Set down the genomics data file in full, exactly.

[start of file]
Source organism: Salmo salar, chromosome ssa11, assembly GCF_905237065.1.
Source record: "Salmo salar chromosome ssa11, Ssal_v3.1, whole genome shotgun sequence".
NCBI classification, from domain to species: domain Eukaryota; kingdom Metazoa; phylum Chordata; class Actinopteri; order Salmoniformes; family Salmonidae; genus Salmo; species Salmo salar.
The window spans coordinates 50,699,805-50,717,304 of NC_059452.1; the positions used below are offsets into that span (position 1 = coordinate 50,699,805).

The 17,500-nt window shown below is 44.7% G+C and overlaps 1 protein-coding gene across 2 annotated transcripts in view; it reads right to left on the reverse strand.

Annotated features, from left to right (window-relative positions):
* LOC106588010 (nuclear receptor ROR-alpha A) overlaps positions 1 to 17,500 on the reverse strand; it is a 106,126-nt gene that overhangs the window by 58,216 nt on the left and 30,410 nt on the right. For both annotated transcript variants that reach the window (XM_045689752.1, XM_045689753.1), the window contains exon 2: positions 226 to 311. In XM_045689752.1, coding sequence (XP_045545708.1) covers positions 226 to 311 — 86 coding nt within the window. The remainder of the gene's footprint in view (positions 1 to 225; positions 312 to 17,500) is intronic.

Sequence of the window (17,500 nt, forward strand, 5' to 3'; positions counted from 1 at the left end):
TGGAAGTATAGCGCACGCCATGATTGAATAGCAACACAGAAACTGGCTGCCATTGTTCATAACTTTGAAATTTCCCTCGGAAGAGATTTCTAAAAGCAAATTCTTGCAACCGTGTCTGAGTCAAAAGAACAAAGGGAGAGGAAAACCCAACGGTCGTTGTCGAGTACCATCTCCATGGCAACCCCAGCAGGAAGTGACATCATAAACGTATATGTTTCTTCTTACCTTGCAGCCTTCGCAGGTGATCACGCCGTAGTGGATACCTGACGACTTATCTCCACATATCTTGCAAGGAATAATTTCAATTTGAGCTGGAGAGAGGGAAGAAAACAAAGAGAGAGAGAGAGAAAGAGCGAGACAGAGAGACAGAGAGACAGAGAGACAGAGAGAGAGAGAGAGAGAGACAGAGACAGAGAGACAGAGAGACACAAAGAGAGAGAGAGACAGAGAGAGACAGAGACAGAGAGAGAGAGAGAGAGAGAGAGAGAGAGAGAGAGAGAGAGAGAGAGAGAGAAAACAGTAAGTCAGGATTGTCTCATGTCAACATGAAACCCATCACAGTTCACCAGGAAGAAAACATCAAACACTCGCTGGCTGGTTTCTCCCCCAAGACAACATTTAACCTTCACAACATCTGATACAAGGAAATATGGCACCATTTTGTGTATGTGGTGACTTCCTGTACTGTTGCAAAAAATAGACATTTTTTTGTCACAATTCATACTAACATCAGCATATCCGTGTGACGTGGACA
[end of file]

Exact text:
Source organism: Salmo salar, chromosome ssa11, assembly GCF_905237065.1.
Source record: "Salmo salar chromosome ssa11, Ssal_v3.1, whole genome shotgun sequence".
NCBI classification, from domain to species: domain Eukaryota; kingdom Metazoa; phylum Chordata; class Actinopteri; order Salmoniformes; family Salmonidae; genus Salmo; species Salmo salar.
The window spans coordinates 50,699,805-50,717,304 of NC_059452.1; the positions used below are offsets into that span (position 1 = coordinate 50,699,805).

The 17,500-nt window shown below is 44.7% G+C and overlaps 1 protein-coding gene across 2 annotated transcripts in view; it reads right to left on the reverse strand.

Annotated features, from left to right (window-relative positions):
* LOC106588010 (nuclear receptor ROR-alpha A) overlaps positions 1 to 17,500 on the reverse strand; it is a 106,126-nt gene that overhangs the window by 58,216 nt on the left and 30,410 nt on the right. For both annotated transcript variants that reach the window (XM_045689752.1, XM_045689753.1), the window contains exon 2: positions 226 to 311. In XM_045689752.1, coding sequence (XP_045545708.1) covers positions 226 to 311 — 86 coding nt within the window. The remainder of the gene's footprint in view (positions 1 to 225; positions 312 to 17,500) is intronic.

Sequence of the window (17,500 nt, forward strand, 5' to 3'; positions counted from 1 at the left end):
TGGAAGTATAGCGCACGCCATGATTGAATAGCAACACAGAAACTGGCTGCCATTGTTCATAACTTTGAAATTTCCCTCGGAAGAGATTTCTAAAAGCAAATTCTTGCAACCGTGTCTGAGTCAAAAGAACAAAGGGAGAGGAAAACCCAACGGTCGTTGTCGAGTACCATCTCCATGGCAACCCCAGCAGGAAGTGACATCATAAACGTATATGTTTCTTCTTACCTTGCAGCCTTCGCAGGTGATCACGCCGTAGTGGATACCTGACGACTTATCTCCACATATCTTGCAAGGAATAATTTCAATTTGAGCTGGAGAGAGGGAAGAAAACAAAGAGAGAGAGAGAGAAAGAGCGAGACAGAGAGACAGAGAGACAGAGAGACAGAGAGAGAGAGAGAGAGAGACAGAGACAGAGAGACAGAGAGACACAAAGAGAGAGAGAGACAGAGAGAGACAGAGACAGAGAGAGAGAGAGAGAGAGAGAGAGAGAGAGAGAGAGAGAGAGAGAGAGAGAAAACAGTAAGTCAGGATTGTCTCATGTCAACATGAAACCCATCACAGTTCACCAGGAAGAAAACATCAAACACTCGCTGGCTGGTTTCTCCCCCAAGACAACATTTAACCTTCACAACATCTGATACAAGGAAATATGGCACCATTTTGTGTATGTGGTGACTTCCTGTACTGTTGCAAAAAATAGACATTTTTTTGTCACAATTCATACTAACATCAGCATATCCGTGTGACGTGGACA